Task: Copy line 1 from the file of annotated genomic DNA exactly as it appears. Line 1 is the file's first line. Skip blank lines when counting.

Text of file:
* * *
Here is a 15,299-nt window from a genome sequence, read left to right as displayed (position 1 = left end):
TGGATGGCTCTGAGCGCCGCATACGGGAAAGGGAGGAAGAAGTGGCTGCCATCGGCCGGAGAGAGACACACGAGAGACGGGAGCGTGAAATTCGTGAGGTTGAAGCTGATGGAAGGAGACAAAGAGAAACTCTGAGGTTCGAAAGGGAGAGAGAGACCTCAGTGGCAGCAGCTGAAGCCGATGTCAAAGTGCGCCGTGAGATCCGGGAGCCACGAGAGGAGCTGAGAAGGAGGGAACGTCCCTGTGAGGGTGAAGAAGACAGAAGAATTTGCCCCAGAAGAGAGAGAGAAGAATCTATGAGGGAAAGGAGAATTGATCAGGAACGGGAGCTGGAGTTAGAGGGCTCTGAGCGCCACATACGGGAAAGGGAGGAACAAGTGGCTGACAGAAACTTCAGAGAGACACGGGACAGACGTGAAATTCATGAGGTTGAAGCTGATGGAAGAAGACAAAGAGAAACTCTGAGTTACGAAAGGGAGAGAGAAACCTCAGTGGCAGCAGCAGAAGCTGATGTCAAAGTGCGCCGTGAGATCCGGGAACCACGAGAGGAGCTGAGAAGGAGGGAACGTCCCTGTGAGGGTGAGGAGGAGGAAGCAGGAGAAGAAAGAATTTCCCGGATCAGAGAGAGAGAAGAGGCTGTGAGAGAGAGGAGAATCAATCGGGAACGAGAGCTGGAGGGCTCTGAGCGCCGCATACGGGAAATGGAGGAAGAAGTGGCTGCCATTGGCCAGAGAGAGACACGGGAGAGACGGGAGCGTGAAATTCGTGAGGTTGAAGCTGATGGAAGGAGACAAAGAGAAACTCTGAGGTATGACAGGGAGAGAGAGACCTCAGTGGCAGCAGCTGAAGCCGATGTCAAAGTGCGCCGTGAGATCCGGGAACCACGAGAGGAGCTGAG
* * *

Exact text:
Here is a 15,299-nt window from a genome sequence, read left to right as displayed (position 1 = left end):